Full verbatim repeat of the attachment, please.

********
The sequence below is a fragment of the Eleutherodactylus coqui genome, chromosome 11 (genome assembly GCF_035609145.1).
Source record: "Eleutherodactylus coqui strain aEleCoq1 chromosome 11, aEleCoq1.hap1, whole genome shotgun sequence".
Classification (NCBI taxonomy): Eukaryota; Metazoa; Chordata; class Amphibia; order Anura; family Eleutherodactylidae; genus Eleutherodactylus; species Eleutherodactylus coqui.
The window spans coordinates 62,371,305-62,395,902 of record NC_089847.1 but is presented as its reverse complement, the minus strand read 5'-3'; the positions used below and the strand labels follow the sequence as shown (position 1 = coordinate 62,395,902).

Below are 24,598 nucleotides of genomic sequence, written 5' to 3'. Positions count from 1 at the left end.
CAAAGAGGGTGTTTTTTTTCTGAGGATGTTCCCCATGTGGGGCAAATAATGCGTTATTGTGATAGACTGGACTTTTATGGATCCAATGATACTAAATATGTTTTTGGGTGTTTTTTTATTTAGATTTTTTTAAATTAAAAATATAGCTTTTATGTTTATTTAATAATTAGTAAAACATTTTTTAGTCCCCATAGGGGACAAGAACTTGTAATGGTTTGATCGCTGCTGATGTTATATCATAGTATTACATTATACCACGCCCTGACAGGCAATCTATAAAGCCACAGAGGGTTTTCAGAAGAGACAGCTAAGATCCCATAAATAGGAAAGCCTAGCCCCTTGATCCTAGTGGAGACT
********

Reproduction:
The sequence below is a fragment of the Eleutherodactylus coqui genome, chromosome 11 (genome assembly GCF_035609145.1).
Source record: "Eleutherodactylus coqui strain aEleCoq1 chromosome 11, aEleCoq1.hap1, whole genome shotgun sequence".
Classification (NCBI taxonomy): Eukaryota; Metazoa; Chordata; class Amphibia; order Anura; family Eleutherodactylidae; genus Eleutherodactylus; species Eleutherodactylus coqui.
The window spans coordinates 62,371,305-62,395,902 of record NC_089847.1 but is presented as its reverse complement, the minus strand read 5'-3'; the positions used below and the strand labels follow the sequence as shown (position 1 = coordinate 62,395,902).

Below are 24,598 nucleotides of genomic sequence, written 5' to 3'. Positions count from 1 at the left end.
CAAAGAGGGTGTTTTTTTTCTGAGGATGTTCCCCATGTGGGGCAAATAATGCGTTATTGTGATAGACTGGACTTTTATGGATCCAATGATACTAAATATGTTTTTGGGTGTTTTTTTATTTAGATTTTTTTAAATTAAAAATATAGCTTTTATGTTTATTTAATAATTAGTAAAACATTTTTTAGTCCCCATAGGGGACAAGAACTTGTAATGGTTTGATCGCTGCTGATGTTATATCATAGTATTACATTATACCACGCCCTGACAGGCAATCTATAAAGCCACAGAGGGTTTTCAGAAGAGACAGCTAAGATCCCATAAATAGGAAAGCCTAGCCCCTTGATCCTAGTGGAGACT